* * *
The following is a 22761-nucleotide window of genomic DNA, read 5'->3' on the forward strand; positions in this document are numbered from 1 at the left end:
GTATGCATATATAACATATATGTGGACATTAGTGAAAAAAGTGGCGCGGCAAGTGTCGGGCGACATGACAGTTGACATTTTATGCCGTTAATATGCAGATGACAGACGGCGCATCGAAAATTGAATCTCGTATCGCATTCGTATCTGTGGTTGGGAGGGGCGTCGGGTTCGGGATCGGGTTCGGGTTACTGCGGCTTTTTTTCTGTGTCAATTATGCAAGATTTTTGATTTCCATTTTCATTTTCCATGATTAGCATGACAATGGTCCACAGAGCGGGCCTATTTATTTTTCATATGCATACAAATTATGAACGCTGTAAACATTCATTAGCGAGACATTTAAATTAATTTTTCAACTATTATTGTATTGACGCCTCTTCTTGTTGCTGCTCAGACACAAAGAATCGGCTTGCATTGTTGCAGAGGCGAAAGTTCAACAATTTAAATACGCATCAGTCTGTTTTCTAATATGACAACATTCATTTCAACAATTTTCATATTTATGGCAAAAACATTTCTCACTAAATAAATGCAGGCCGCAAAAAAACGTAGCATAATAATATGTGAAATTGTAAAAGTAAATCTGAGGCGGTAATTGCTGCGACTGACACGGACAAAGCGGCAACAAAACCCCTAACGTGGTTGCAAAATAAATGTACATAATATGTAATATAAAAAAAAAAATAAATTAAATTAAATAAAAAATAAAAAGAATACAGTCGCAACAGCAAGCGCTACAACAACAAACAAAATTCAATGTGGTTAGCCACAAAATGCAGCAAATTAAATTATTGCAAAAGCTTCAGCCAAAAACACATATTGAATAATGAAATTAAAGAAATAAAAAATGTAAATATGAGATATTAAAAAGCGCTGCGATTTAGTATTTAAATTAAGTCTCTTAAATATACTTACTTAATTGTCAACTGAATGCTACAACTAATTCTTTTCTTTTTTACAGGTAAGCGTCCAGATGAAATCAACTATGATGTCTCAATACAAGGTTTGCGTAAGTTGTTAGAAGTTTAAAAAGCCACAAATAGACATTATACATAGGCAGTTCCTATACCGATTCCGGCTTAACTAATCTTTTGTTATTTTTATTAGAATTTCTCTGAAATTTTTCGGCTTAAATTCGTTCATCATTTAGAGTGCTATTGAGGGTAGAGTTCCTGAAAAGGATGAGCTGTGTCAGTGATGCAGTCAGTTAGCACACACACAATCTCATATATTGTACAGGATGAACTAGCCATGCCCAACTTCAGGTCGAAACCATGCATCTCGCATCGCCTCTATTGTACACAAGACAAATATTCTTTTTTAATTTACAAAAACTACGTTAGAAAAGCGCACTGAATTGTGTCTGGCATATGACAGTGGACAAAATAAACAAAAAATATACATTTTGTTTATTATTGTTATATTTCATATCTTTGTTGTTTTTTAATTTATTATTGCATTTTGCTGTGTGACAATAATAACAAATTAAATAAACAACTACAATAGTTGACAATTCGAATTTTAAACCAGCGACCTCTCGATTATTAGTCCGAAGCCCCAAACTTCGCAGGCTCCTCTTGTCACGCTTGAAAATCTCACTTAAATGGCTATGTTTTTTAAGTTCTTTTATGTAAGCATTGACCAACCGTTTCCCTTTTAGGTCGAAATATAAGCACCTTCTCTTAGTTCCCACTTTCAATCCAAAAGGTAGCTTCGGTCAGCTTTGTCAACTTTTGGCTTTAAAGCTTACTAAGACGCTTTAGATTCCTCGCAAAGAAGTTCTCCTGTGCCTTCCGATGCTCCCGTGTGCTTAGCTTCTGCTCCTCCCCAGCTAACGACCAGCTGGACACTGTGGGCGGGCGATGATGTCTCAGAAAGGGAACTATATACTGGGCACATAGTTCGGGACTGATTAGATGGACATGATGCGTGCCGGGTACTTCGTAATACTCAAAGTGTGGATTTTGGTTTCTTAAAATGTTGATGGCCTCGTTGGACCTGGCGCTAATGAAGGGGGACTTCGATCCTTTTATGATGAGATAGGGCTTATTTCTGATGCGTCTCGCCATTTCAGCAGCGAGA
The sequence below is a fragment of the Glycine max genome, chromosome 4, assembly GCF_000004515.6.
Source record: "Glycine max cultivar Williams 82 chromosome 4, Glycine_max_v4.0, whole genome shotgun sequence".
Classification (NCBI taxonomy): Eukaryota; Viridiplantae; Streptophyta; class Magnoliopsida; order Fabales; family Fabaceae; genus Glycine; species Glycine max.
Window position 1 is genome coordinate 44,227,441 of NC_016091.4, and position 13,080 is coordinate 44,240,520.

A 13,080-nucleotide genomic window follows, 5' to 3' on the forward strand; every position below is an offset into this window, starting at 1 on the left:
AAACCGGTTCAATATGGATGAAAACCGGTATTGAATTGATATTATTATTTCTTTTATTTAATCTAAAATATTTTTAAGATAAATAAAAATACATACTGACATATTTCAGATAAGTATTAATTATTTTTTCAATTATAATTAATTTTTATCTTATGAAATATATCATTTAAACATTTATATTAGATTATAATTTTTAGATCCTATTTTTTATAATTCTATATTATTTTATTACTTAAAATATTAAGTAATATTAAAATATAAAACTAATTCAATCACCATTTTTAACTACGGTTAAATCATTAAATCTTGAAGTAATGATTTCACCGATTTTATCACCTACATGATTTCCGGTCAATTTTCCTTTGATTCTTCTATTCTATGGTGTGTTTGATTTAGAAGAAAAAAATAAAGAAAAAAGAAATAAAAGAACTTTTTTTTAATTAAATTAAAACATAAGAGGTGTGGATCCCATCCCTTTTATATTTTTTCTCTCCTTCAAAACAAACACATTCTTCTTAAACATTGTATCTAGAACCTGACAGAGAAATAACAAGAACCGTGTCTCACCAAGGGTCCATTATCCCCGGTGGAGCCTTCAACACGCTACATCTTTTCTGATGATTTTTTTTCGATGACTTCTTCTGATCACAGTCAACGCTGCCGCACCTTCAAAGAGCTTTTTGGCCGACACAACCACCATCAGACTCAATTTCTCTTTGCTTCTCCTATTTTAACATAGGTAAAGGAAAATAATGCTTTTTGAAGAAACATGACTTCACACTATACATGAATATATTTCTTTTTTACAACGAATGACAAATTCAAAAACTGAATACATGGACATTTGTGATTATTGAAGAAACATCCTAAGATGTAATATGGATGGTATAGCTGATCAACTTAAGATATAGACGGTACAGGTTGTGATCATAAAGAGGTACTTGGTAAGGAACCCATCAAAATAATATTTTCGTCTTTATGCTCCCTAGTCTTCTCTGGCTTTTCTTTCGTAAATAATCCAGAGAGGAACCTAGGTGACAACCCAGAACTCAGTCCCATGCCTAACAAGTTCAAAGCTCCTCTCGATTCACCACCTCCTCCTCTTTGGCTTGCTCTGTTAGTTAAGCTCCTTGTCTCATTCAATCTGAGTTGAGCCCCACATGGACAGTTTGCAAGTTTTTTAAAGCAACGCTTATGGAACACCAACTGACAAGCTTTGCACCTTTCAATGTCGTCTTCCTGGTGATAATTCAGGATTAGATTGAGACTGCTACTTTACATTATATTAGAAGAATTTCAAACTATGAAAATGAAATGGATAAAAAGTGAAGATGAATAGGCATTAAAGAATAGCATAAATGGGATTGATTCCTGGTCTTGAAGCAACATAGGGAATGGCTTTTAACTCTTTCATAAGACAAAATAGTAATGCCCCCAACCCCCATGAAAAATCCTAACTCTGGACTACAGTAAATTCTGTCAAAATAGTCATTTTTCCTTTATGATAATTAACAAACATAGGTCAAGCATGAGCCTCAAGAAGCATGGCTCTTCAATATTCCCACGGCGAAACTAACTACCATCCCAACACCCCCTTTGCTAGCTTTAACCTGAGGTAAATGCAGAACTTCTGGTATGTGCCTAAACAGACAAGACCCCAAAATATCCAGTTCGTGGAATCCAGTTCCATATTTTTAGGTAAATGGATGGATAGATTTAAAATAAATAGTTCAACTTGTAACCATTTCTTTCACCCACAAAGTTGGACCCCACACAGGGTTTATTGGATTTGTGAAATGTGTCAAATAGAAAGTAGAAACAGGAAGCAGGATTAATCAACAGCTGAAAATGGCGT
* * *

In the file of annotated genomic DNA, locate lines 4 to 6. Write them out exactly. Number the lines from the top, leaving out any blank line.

Source record: "Glycine max cultivar Williams 82 chromosome 4, Glycine_max_v4.0, whole genome shotgun sequence".
Classification (NCBI taxonomy): Eukaryota; Viridiplantae; Streptophyta; class Magnoliopsida; order Fabales; family Fabaceae; genus Glycine; species Glycine max.
Window position 1 is genome coordinate 44,227,441 of NC_016091.4, and position 13,080 is coordinate 44,240,520.